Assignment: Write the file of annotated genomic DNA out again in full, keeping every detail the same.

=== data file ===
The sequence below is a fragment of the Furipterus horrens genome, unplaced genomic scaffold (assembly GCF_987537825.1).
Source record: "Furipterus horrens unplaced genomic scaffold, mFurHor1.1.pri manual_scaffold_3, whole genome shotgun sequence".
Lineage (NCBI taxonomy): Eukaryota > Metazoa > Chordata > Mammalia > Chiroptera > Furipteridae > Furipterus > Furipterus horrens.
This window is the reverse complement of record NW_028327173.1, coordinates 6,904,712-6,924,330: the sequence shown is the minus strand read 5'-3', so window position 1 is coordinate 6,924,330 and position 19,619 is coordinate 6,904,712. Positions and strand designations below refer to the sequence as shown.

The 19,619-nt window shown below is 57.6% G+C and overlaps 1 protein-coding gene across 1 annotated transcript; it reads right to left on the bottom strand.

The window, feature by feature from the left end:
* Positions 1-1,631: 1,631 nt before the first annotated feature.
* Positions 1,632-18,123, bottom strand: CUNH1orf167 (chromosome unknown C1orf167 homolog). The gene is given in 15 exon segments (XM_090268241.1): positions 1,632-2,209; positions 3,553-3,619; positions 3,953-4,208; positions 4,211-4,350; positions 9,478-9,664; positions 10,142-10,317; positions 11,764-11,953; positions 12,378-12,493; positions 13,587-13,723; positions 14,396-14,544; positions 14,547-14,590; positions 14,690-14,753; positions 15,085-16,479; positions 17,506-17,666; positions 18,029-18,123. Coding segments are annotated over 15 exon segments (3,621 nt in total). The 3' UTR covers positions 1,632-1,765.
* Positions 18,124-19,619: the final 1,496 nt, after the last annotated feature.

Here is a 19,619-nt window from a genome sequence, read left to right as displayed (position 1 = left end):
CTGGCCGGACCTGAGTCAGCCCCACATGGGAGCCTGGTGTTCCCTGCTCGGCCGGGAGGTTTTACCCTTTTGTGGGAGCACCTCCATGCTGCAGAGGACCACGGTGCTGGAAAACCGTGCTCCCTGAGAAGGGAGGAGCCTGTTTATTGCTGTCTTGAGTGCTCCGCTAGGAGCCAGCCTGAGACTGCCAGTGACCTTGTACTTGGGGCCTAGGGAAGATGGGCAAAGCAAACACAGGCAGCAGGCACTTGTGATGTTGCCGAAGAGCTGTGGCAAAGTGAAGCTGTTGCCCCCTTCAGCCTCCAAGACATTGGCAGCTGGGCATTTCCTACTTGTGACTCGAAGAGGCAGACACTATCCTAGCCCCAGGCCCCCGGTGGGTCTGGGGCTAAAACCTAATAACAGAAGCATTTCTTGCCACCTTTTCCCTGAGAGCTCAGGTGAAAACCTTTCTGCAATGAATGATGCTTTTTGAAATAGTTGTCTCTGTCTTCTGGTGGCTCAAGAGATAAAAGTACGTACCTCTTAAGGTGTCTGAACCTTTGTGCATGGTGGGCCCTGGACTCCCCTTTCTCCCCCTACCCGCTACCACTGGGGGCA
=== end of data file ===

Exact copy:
The sequence below is a fragment of the Furipterus horrens genome, unplaced genomic scaffold (assembly GCF_987537825.1).
Source record: "Furipterus horrens unplaced genomic scaffold, mFurHor1.1.pri manual_scaffold_3, whole genome shotgun sequence".
Lineage (NCBI taxonomy): Eukaryota > Metazoa > Chordata > Mammalia > Chiroptera > Furipteridae > Furipterus > Furipterus horrens.
This window is the reverse complement of record NW_028327173.1, coordinates 6,904,712-6,924,330: the sequence shown is the minus strand read 5'-3', so window position 1 is coordinate 6,924,330 and position 19,619 is coordinate 6,904,712. Positions and strand designations below refer to the sequence as shown.

The 19,619-nt window shown below is 57.6% G+C and overlaps 1 protein-coding gene across 1 annotated transcript; it reads right to left on the bottom strand.

The window, feature by feature from the left end:
* Positions 1-1,631: 1,631 nt before the first annotated feature.
* Positions 1,632-18,123, bottom strand: CUNH1orf167 (chromosome unknown C1orf167 homolog). The gene is given in 15 exon segments (XM_090268241.1): positions 1,632-2,209; positions 3,553-3,619; positions 3,953-4,208; positions 4,211-4,350; positions 9,478-9,664; positions 10,142-10,317; positions 11,764-11,953; positions 12,378-12,493; positions 13,587-13,723; positions 14,396-14,544; positions 14,547-14,590; positions 14,690-14,753; positions 15,085-16,479; positions 17,506-17,666; positions 18,029-18,123. Coding segments are annotated over 15 exon segments (3,621 nt in total). The 3' UTR covers positions 1,632-1,765.
* Positions 18,124-19,619: the final 1,496 nt, after the last annotated feature.

Here is a 19,619-nt window from a genome sequence, read left to right as displayed (position 1 = left end):
CTGGCCGGACCTGAGTCAGCCCCACATGGGAGCCTGGTGTTCCCTGCTCGGCCGGGAGGTTTTACCCTTTTGTGGGAGCACCTCCATGCTGCAGAGGACCACGGTGCTGGAAAACCGTGCTCCCTGAGAAGGGAGGAGCCTGTTTATTGCTGTCTTGAGTGCTCCGCTAGGAGCCAGCCTGAGACTGCCAGTGACCTTGTACTTGGGGCCTAGGGAAGATGGGCAAAGCAAACACAGGCAGCAGGCACTTGTGATGTTGCCGAAGAGCTGTGGCAAAGTGAAGCTGTTGCCCCCTTCAGCCTCCAAGACATTGGCAGCTGGGCATTTCCTACTTGTGACTCGAAGAGGCAGACACTATCCTAGCCCCAGGCCCCCGGTGGGTCTGGGGCTAAAACCTAATAACAGAAGCATTTCTTGCCACCTTTTCCCTGAGAGCTCAGGTGAAAACCTTTCTGCAATGAATGATGCTTTTTGAAATAGTTGTCTCTGTCTTCTGGTGGCTCAAGAGATAAAAGTACGTACCTCTTAAGGTGTCTGAACCTTTGTGCATGGTGGGCCCTGGACTCCCCTTTCTCCCCCTACCCGCTACCACTGGGGGCA